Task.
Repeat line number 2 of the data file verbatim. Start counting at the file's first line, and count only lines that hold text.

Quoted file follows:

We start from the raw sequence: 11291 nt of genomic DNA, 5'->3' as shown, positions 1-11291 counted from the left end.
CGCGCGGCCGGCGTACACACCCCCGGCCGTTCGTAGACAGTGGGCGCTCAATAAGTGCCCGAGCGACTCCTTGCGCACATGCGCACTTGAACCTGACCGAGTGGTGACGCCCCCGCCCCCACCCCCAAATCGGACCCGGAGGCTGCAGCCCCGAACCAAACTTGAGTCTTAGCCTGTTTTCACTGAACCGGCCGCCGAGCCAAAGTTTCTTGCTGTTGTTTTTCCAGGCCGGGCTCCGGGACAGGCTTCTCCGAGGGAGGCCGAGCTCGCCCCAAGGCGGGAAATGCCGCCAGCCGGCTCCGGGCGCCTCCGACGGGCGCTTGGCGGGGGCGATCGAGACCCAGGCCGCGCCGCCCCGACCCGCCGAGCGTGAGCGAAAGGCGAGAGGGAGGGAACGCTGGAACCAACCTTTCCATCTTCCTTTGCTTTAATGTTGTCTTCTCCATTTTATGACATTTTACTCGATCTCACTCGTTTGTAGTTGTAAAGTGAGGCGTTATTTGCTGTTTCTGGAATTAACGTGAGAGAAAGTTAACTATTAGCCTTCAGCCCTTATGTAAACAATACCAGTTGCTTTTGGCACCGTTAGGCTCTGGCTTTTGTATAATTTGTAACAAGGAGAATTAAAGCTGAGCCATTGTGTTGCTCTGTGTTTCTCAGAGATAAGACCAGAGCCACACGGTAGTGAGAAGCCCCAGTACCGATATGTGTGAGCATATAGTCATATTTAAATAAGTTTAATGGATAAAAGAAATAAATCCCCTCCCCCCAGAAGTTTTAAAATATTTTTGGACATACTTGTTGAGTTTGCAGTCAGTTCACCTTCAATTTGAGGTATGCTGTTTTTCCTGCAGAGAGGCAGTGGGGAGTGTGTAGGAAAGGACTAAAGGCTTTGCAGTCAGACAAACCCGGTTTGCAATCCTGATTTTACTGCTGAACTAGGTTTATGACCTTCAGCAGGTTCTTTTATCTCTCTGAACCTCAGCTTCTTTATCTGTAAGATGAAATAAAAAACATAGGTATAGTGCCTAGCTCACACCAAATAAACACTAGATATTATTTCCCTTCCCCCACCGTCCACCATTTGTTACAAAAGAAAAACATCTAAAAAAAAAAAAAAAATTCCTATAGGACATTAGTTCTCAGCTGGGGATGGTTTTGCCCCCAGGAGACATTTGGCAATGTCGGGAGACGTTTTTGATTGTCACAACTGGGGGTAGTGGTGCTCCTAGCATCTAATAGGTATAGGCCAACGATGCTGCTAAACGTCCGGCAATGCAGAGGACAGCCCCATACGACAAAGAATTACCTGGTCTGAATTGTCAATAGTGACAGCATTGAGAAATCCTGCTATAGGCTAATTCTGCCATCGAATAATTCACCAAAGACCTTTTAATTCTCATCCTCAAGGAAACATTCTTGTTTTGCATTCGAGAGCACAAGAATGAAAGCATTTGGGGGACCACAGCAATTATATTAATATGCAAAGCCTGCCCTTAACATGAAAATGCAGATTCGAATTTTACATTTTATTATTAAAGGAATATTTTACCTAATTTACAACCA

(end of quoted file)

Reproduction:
CGCGCGGCCGGCGTACACACCCCCGGCCGTTCGTAGACAGTGGGCGCTCAATAAGTGCCCGAGCGACTCCTTGCGCACATGCGCACTTGAACCTGACCGAGTGGTGACGCCCCCGCCCCCACCCCCAAATCGGACCCGGAGGCTGCAGCCCCGAACCAAACTTGAGTCTTAGCCTGTTTTCACTGAACCGGCCGCCGAGCCAAAGTTTCTTGCTGTTGTTTTTCCAGGCCGGGCTCCGGGACAGGCTTCTCCGAGGGAGGCCGAGCTCGCCCCAAGGCGGGAAATGCCGCCAGCCGGCTCCGGGCGCCTCCGACGGGCGCTTGGCGGGGGCGATCGAGACCCAGGCCGCGCCGCCCCGACCCGCCGAGCGTGAGCGAAAGGCGAGAGGGAGGGAACGCTGGAACCAACCTTTCCATCTTCCTTTGCTTTAATGTTGTCTTCTCCATTTTATGACATTTTACTCGATCTCACTCGTTTGTAGTTGTAAAGTGAGGCGTTATTTGCTGTTTCTGGAATTAACGTGAGAGAAAGTTAACTATTAGCCTTCAGCCCTTATGTAAACAATACCAGTTGCTTTTGGCACCGTTAGGCTCTGGCTTTTGTATAATTTGTAACAAGGAGAATTAAAGCTGAGCCATTGTGTTGCTCTGTGTTTCTCAGAGATAAGACCAGAGCCACACGGTAGTGAGAAGCCCCAGTACCGATATGTGTGAGCATATAGTCATATTTAAATAAGTTTAATGGATAAAAGAAATAAATCCCCTCCCCCCAGAAGTTTTAAAATATTTTTGGACATACTTGTTGAGTTTGCAGTCAGTTCACCTTCAATTTGAGGTATGCTGTTTTTCCTGCAGAGAGGCAGTGGGGAGTGTGTAGGAAAGGACTAAAGGCTTTGCAGTCAGACAAACCCGGTTTGCAATCCTGATTTTACTGCTGAACTAGGTTTATGACCTTCAGCAGGTTCTTTTATCTCTCTGAACCTCAGCTTCTTTATCTGTAAGATGAAATAAAAAACATAGGTATAGTGCCTAGCTCACACCAAATAAACACTAGATATTATTTCCCTTCCCCCACCGTCCACCATTTGTTACAAAAGAAAAACATCTAAAAAAAAAAAAAAAATTCCTATAGGACATTAGTTCTCAGCTGGGGATGGTTTTGCCCCCAGGAGACATTTGGCAATGTCGGGAGACGTTTTTGATTGTCACAACTGGGGGTAGTGGTGCTCCTAGCATCTAATAGGTATAGGCCAACGATGCTGCTAAACGTCCGGCAATGCAGAGGACAGCCCCATACGACAAAGAATTACCTGGTCTGAATTGTCAATAGTGACAGCATTGAGAAATCCTGCTATAGGCTAATTCTGCCATCGAATAATTCACCAAAGACCTTTTAATTCTCATCCTCAAGGAAACATTCTTGTTTTGCATTCGAGAGCACAAGAATGAAAGCATTTGGGGGACCACAGCAATTATATTAATATGCAAAGCCTGCCCTTAACATGAAAATGCAGATTCGAATTTTACATTTTATTATTAAAGGAATATTTTACCTAATTTACAACCA